MTA, Union Sound  ‘Alarm’ on Subways

MTA, Union Sound ‘Alarm’ on Subways

Photo Courtesy of Patrick Cashin/MTA

“We have been sounding the warning bell for months. The MTA is in a free fall. The only way to stop it is congressional action, and time is running out,” MTA Chairman and CEO Pat Foye recently wrote.

By Forum Staff

Metropolitan Transportation Authority Chairman and CEO Pat Foye and International President of the Transport Workers Union John Samuelsen recently published the following op-ed in The New York Times. Here it is (edited for space):

The Subways are Facing a Five-Alarm Fire

As chief executive of North America’s largest transportation system, and as president of the country’s biggest transit workers’ union, we have had our fair share of disputes. But we agree on this: The Metropolitan Transportation Authority is facing a five-alarm-fire—and the Republican majority in the U.S. Senate seems content to sit back and do nothing while it burns.

This isn’t hyperbole. The numbers are staggering: a $16 billion deficit through 2024, with $200 million in revenue losses every week. The pandemic has caused precipitous declines in ridership, fare revenues, tolls and subsidies. Pandemic-related expenses, like the cleaning and disinfecting of train cars, have soared.

Now the transit system that carried us through the pandemic is set to run out of money. The workers who kept New York moving and put their own health and families at risk are worried about layoffs. The MTA has drafted plans for the worst service cuts in agency history: up to 40 percent across the subway and bus network, and up to 50 percent across the commuter rails. This is compounded by a looming fare hike and possibly deep cuts to the $51.5 billion capital construction plan necessary to modernize the 116-year-old system.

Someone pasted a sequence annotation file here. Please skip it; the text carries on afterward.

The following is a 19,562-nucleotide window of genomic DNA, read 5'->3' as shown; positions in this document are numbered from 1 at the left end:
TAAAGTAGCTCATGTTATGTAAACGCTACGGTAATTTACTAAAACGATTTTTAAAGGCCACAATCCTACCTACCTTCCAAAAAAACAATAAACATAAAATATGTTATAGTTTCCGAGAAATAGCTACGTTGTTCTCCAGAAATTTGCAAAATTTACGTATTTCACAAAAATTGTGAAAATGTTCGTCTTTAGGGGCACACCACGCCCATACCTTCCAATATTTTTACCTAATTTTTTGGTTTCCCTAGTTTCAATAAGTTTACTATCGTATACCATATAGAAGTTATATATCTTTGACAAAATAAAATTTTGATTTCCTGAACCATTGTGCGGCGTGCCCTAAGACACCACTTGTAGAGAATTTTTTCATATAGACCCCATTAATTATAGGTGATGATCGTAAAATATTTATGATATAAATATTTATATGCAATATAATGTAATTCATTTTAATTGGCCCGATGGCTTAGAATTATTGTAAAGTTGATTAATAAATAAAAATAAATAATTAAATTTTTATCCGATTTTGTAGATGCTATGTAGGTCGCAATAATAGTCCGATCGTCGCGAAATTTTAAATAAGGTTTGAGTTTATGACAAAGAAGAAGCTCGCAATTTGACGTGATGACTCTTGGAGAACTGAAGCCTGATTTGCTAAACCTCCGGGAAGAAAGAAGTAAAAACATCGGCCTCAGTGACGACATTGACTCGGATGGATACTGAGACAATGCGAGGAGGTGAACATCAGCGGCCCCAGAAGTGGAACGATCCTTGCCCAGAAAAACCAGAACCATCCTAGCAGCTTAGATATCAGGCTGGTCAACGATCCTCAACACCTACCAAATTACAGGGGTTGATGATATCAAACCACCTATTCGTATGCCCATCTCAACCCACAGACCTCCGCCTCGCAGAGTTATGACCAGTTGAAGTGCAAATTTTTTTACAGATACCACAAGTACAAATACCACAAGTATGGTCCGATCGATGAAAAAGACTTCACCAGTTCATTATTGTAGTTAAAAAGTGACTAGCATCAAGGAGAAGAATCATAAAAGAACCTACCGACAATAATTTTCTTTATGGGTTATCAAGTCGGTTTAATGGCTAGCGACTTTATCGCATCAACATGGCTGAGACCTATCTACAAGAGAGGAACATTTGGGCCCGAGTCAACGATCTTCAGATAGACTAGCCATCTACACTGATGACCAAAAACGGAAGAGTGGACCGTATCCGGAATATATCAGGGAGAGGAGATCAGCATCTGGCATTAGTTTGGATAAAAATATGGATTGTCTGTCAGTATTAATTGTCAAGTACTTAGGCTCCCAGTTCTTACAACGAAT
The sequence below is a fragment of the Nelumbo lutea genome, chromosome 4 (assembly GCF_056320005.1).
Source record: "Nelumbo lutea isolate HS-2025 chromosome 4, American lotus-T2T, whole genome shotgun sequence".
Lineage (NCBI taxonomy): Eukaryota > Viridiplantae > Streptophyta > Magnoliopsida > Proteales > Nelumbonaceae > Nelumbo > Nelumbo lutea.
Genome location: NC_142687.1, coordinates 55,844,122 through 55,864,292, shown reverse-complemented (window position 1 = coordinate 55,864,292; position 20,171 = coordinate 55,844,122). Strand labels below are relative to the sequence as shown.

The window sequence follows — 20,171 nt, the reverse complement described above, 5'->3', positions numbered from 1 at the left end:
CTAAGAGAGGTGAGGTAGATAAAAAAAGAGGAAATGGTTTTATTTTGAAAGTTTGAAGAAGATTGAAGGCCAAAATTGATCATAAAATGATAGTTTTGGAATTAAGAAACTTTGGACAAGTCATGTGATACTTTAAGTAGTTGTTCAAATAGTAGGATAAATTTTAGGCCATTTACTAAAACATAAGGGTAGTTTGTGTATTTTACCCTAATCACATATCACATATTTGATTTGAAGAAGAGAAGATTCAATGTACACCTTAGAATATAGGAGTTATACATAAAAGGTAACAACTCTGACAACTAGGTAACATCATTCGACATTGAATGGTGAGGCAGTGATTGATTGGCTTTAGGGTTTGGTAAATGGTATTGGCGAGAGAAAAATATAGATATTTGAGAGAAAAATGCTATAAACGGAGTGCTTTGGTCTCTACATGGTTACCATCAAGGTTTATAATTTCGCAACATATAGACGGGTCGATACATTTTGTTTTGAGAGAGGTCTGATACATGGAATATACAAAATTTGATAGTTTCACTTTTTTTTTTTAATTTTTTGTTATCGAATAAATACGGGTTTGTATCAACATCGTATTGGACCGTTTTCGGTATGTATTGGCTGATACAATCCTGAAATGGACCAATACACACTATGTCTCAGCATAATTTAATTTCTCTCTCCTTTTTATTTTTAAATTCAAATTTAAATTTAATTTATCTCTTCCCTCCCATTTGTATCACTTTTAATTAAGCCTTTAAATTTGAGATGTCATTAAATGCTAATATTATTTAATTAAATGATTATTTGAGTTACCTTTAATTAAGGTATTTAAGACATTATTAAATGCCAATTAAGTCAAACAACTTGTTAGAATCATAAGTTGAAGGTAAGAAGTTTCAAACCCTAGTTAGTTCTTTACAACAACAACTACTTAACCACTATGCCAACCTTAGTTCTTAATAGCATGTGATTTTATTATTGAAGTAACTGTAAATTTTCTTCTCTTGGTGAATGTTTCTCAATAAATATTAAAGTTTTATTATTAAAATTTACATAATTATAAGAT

We have been sounding the warning bell for months. The MTA is in a free fall. The only way to stop it is congressional action, and time is running out.

The issue of layoffs, in particular, is putting the MTA and its unionized employees on an ugly collision course when the city needs unity to get back on its feet. We are pleading with the federal government to deliver, quickly, to ward off disaster.

Before COVID-19 hit, the MTA was making the best progress it had seen in decades, with an expected $81 million operating surplus, six consecutive months of on-time performance above 80 percent and growing ridership, serving approximately 8.6 million customers per day.

The MTA needs $12 billion to get through the rest of this year and 2021. We’re facing an existential crisis; even the Great Depression had a less severe impact on the revenue of New York City’s transit system than what we are seeing now.

Punishing the MTA and transit systems across the country over an ideological political agenda is not only wrong; it is bad economics. The downstate New York region — New York City and the surrounding area — accounts for about 8 percent of the nation’s gross domestic product. New York City cannot recover without a robust MTA, and the country cannot rebound economically without a healthy New York.

Even if federal funding does come through, the MTA will still face some extremely difficult choices. But New York deserves better. Over the past four years, New York taxpayers have given $116 billion more to the federal government than they received back in federal spending for an average annual negative balance of $29 billion — far exceeding every other state.

Our fate rests squarely in the hands of the federal government. Every day Congress fails to pass another COVID-19 relief bill is another day closer to the end of mass transit as we know it.


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